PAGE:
Japanese sword sport / WED 8-19-15 / Oregon city named for furrier / Egg-laying animals / Indira Gandhi's ill-fated son / Vaulter's hurdle / Instrument similar to cor anglais
Wednesday, August 19, 2015
Constructor: Timothy Polin
Relative difficulty: Easy-Medium but with two hard bits (for me)
THEME: WATER / FALLS (5A: With 68-Across, what the groups of circled letters are famous examples of) — circled squares (or however they appear in your paper) form the names of five waterfalls. Circles also mimic waterfalls, in a way, by running level then falling (i.e. going down)
Word of the Day: KENDO (26D: Japanese sword sport) —
- a Japanese form of fencing with two-handed bamboo swords, originally developed as a safe form of sword training for samurai. (google)
• • •
RIBBIT (31D: Croaking sound)). I waved as I went right past YOSEMITE—a familiar national park that I grew up not too far away from. I didn't stop to think about what it was doing in those circles, and even if I had, I wouldn't have gotten it. I know there are waterfalls in YOSEMITE National Park, but when I think of the park I think of Half Dome ... I don't think I could've told you there was such a thing as YOSEMITE Falls. See also (eventually) RHINE and ... no, just those two. I knew there was an ANGEL Falls, but I couldn't have told you where (until just now, when I looked it up—Venezuela. It's the highest waterfall in the world at 3000+ feet, which make its relative tininess and very short "fall" in this grid adorably ironic).
So no trouble, until trouble. A little, at first: I am sure I've seen this ENGEL guy before, but I never ever remember him. I completely blanked on KENDO. As you can see, KENDO and ENGEL are next to each other, so that was problematic, but the KRAKEN was friendly today and got me out of trouble (25A: Sea monster of Norse myth). But then the NE: no. Just stopped cold because OVIPARA = not in my vocabulary (10D: Egg-laying animals), so no way into that little section, and then both BAR and OIL had (to me) unobvious clues. Also I forgot what a cor anglais was and tried LUTE as the answer there. VAIN was clued "?"-ishly. So that tiny section cost me probably 1/4 of my total solving time. I think of vaulters vaulting vaults. That's a gymnastics event, right? The vault. A *pole* vaulter vaults a BAR. Anyway, I remembered eventually that there was not a Suez or a hostage crisis in 1973, but an OIL crisis (12D: Subject of a 1973 crisis), and then that area resolved itself. OVIPARA is probably something I should know, but from a constructor's point of view, that is not great fill, or even good. That is "lord help me get out of this section" fill. Things get understandably iffy in and around the waterfalls. From TIAMO to ENGEL. But as iffiness goes, that section wasn't bad. OTOH OMRI TABU, also around a waterfall, also not great. You can just look around the grid and see this happening with all the falls.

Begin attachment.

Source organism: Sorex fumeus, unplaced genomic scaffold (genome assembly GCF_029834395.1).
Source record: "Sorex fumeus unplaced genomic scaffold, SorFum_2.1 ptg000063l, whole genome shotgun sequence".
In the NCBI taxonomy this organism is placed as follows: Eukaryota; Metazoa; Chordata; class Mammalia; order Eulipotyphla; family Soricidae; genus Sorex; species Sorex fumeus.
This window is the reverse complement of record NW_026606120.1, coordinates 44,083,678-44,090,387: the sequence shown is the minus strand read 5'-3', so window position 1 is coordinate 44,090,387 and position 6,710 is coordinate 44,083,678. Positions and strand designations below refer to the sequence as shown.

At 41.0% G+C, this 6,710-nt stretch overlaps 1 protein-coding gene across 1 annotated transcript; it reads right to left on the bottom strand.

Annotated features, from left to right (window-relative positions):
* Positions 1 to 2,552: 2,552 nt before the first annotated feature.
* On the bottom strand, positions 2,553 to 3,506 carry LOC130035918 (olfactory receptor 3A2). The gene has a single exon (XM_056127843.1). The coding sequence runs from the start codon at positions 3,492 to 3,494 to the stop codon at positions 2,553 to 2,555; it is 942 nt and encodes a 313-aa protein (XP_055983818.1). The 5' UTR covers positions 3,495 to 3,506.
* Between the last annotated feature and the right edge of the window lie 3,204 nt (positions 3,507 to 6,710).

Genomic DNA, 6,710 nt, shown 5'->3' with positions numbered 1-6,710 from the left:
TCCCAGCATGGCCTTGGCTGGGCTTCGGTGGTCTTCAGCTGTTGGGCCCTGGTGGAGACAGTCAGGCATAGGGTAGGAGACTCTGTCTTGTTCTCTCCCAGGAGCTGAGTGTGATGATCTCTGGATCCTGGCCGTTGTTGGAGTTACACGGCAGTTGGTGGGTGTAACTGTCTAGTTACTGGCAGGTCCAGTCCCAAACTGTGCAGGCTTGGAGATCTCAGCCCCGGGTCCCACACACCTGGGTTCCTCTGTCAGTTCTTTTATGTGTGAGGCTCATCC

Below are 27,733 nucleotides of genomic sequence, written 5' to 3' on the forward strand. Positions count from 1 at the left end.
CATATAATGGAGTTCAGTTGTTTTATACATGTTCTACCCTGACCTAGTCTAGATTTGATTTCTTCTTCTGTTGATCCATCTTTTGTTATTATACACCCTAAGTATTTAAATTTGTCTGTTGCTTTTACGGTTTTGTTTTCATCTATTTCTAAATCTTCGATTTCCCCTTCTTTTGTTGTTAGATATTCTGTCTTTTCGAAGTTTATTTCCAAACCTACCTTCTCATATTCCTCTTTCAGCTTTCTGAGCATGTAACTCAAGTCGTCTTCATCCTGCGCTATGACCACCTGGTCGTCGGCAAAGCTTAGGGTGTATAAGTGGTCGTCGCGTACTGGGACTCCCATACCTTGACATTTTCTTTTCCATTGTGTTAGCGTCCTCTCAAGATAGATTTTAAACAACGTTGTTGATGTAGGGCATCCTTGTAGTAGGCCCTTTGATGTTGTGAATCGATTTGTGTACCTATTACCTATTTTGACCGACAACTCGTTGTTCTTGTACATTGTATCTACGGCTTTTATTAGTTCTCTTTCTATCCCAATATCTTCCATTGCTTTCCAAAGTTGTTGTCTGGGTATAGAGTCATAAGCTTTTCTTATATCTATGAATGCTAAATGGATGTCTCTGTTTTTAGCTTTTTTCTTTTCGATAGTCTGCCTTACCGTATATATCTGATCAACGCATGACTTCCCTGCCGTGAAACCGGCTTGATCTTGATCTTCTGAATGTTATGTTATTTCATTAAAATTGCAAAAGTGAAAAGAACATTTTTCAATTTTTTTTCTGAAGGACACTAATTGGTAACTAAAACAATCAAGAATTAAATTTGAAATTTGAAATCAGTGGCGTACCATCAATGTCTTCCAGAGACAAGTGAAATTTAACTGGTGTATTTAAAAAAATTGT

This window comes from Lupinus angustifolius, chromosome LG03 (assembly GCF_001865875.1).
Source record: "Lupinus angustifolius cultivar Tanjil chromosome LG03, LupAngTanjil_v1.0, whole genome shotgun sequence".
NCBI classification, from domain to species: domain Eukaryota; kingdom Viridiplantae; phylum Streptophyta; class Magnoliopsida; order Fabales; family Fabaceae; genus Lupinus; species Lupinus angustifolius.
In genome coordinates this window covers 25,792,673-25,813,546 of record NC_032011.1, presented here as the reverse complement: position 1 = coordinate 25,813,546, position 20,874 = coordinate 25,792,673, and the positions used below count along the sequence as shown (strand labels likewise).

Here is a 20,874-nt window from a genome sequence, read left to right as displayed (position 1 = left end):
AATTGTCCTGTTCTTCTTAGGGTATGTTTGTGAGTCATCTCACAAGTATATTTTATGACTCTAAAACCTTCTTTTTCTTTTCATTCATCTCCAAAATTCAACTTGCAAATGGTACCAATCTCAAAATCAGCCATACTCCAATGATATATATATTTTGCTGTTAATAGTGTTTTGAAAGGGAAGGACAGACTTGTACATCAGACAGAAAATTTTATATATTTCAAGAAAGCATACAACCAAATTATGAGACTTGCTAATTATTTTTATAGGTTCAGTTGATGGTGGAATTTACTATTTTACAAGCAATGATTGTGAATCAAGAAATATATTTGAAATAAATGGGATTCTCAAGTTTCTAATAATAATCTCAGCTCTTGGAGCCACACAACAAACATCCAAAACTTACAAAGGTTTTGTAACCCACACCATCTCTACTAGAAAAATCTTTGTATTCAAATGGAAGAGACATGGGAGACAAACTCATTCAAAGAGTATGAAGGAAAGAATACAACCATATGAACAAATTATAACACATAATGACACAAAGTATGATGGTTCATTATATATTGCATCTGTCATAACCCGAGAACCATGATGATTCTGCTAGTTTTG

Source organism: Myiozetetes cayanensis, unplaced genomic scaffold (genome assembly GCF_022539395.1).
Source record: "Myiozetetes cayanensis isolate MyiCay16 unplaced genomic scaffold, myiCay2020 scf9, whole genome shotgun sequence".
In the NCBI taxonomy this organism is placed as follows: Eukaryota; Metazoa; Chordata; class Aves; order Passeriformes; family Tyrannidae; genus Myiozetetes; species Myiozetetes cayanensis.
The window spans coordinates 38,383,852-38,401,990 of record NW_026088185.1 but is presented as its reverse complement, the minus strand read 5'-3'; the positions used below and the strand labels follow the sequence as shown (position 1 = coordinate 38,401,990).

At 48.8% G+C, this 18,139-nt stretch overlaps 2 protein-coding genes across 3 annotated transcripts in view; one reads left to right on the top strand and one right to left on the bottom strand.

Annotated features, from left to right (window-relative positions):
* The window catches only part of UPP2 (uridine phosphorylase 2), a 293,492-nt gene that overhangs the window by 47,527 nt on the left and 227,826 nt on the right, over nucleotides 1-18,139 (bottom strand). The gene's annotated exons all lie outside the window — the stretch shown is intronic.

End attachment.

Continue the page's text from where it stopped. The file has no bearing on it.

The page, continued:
When you build your grid in a way where you are forced into a terminal-V situation, well, you really Really limit what you can do, which may be why the last section I finished, over there in RAJIV land (33D: Indira Gandhi's ill-fated son), played so rough for me. I forgot Indira Gandhi's son's name I wanted RAJ...AH? But I also wanted the "30 Rock" actor to be JONAH Friedlander. [Sad trombone sound!] Wanted I LOSE to be the much-more-likely-to-be-said I GIVE. And then there's the manifestly not-great OCULI (34D: Eye-shaped openings) and then ... MEDOC. "And then there's MEDOC!" (35D: French red wine)
Fill remains bland, and these falls are at least partially arbitrary, and WATER/FALLS is *not* two words, but still, this beats Monday and Tuesday, I'll give it that.
Signed, Rex Parker, King of CrossWorld
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